I've never had a good answer to the question, "What's your favorite Lebanese restaurant in Manhattan," or to the related puzzle, "Why aren't there any great Lebanese restaurants in the city?" But it's nice to know that New Yorkers who didn't grow up eating Lebanese food at home are as perplexed as I am by the absence of a decent showcase for the cuisine here.

This could be the end of an era. Ilili, the city's first ambitious Lebanese restaurant in years, opens today. Ilili's chef-owner, Philippe Massoud, is a veteran of the Washington, D.C., Lebanese restaurant Neyla, owned by Bechara Nammour, one of Beirut's top restaurateurs. He's also the nephew of Charles Massoud, owner of the lauded Paumanok Vineyards on Long Island's North Fork. At the launch party last night, Philippe Massoud brought out one of the best party hors d'oeuvres I've had all year: fried brussels sprouts with mint, grape, roasted walnut and fig puree, a very loose but phenomenally delicious interpretation of Lebanon's classic fried cauliflowers. I also loved his mini-skewers of chargrilled beef kebab and grilled pita; his small, fluffy pita rounds topped with hummus; and the Poison Sumac cocktail, made with Patron Silver, Grand Marnier, Cointreau, fresh pomegranate, and a dash of zingy sumac.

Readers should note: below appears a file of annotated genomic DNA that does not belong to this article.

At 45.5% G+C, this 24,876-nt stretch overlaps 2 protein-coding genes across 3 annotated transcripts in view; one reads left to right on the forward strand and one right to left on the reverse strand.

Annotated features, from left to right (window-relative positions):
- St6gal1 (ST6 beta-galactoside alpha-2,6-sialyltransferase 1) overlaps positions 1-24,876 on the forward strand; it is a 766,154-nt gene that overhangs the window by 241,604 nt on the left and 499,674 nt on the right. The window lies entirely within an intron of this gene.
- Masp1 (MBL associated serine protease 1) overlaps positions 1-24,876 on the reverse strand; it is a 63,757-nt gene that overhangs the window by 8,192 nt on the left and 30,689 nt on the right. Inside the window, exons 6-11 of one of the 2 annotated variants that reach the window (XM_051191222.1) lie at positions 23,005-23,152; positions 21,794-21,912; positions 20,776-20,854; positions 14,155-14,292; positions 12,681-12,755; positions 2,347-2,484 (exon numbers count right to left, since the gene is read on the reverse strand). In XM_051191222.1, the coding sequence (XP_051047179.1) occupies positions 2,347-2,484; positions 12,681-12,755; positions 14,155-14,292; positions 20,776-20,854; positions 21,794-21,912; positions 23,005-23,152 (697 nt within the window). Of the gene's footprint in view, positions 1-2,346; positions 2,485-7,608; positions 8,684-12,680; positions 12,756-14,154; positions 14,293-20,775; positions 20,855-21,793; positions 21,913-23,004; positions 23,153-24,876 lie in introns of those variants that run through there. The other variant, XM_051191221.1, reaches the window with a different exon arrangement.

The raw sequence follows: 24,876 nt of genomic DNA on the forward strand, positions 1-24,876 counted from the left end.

If the food at the party was any indication, Massoud's cooking retains the intense flavors of Lebanese cuisine, adding smart and surprising tweaks here and there without muddling the taste. I'm eager to try the rest of the menu (even if some of it is more "Mediterranean," broadly defined, than Lebanese). And I'm curious to see how the space works out: The massive, two-room, burgundy-cedar-copper-colored restaurant—which thankfully doesn't have a belly dancer—can hold 290 people total in the dining room, lounge, private rooms and various nooks. That's a lot of seats to fill—especially for a concept that's new to New York City (if not to London, Paris, Montreal, and lots of other places). But if Ilili takes off with New Yorkers and restaurant-addicted Lebanese expats (the kind who love to spend hours lounging, eating, listening to music, and calling all their friends to come join), I may finally be able to answer that first question above—and put the second one to rest.